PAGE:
Choosing a Mic: The Mic for You…
…is the mic for YOU.
This article on choosing a mic first appeared in Recording Magazine. I reprint it here with permission, and I encourage you to subscribe to that publication, as they are a stand up bunch of folk! PS: you may find affiliate links in this post and I may get a commission if you buy something. 🙂
“Which mic should I get?” is probably the most asked question in recording. New recordists ask it when they start out, and veterans ask it when they need to improve, expand, or record something new.
When you ask this on the internet, dogma can get the best of you. Some factions will tell you only a $10,000 classic will do. Others will tout the latest and greatest. Some people swear they hate U67s and Telefunkens, and some will tell you they recorded a number one hit with a lavalier they found in a trashcan.
Point is it’s easy to get caught up in hype, but in reality every mic has its place. Whether that place is in your studio depends on you and what you’re doing.
Consider the source
When you’re choosing a mic, consider the source that you’re recording – and of the information you gather. Internet forums may be confusing or inaccurate. Better to talk to trusted colleagues and read specs.
More than that, picking a mic is all about what you’re going to do with it. This may seem obvious, but the more you can drill down the better. Maybe you’re looking for a vocal mic – ok. But not all vocalists are the same. Will you be recording men and women? Rock? Metal? Intimate music? Spoken word?
Avoid the idea that some mics are “best” and instead think about what mics work for given applications. Even then, consider things like frequency response and what characteristics a mic tends to emphasize.
For one person “great on bass” means a mic emphasizes low end, while someone else may find that mic muddy. “A great snare mic” might end up being a shiny sharp mic that gives you exactly what you weren’t looking for.
So, instead of looking for the best in general terms, dial in what you want to accomplish as tightly as possible.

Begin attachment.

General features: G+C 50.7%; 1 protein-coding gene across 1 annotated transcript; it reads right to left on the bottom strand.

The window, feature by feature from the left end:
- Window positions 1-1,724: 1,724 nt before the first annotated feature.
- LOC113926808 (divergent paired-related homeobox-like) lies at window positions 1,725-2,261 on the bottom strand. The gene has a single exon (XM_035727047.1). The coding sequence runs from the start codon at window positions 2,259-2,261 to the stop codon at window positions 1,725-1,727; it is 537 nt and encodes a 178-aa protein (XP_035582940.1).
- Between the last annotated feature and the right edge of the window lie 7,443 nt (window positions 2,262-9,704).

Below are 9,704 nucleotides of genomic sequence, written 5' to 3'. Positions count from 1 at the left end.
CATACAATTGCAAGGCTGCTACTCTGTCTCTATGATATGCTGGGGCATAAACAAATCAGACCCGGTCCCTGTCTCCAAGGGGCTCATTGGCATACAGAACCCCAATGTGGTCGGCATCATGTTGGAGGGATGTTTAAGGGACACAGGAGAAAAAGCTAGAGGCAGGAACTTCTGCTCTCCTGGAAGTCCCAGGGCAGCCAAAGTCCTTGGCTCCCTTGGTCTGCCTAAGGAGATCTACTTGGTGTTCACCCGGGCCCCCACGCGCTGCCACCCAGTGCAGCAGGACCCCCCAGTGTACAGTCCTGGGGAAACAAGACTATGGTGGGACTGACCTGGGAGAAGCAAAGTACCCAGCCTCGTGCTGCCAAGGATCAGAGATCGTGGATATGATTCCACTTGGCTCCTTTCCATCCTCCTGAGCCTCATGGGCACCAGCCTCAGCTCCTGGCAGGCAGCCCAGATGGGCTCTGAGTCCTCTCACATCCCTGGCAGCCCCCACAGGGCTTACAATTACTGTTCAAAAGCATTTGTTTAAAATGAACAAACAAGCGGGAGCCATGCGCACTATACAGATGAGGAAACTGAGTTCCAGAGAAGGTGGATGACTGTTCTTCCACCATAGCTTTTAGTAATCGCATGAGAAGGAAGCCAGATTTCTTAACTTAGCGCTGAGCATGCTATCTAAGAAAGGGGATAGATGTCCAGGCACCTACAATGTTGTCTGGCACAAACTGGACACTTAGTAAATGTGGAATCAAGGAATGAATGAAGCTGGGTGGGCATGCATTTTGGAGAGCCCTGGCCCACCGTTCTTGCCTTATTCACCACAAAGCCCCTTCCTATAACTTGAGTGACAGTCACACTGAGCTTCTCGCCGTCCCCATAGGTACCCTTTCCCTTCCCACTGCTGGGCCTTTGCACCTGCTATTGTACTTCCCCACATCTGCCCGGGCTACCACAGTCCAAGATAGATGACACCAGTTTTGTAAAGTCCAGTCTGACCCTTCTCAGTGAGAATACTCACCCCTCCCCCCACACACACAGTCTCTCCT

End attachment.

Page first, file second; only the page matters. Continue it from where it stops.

Consider the cost
Microphones can be really expensive. They can also be frighteningly cheap. So, you want to have a good solid budget in mind. There’s no point in deciding you can’t do without a $20,000 Telefunken U47 vintage tube (or even a Neumann U87) if your budget is $1000. Similarly, you may find that spending more doesn’t always get you what you want. A $5000 mic might have the wrong sonic characteristic for most of what you need it for. Still, there are times when you get what you pay for. So, start with a budget before choosing a mic.
Consider the big picture
Maybe you’re considering a $1200 vocal mic. But is that all you need? Would your money better be spent getting four $300 vocal mics which all have different qualities, giving you the most options? If you never record anyone else and the mic is just for you then no. If you record a variety of acts, maybe so.
Don’t get buyer’s remorse – unless you should
Once you’ve bought a mic there’s only one thing you should consider when it comes to whether you made the right choice: the results. If the thing works the way you want, you did good. If not, then try to find that out quickly before you can’t take it back.
What you don’t want to do is continue researching and listening to the court of public opinion and get caught up in unnecessary buyer’s remorse. This happens more than you might think. You’ll share with your friends or some Facebook group about your shiny new purchase, and some jerk will invariably give you their very strong opinion about how bad that purchase was. Happens every time.
Only consider the opinions of trusted colleagues – and only before you buy.
Use your ears
Finally, the one piece of advice that trumps the rest of this piece is this: audition and listen to mics. The best way to choose a mic is to bring the candidates in for a test drive. It helps to do some research first to narrow it down, but your ears are the best judge. Some stores will let you do a shootout. Failing that you could rent a few top candidates. If at all possible, let your ears make the decision.
At the end of the day, the bottom line is this: the right mic is the one that’s right for you.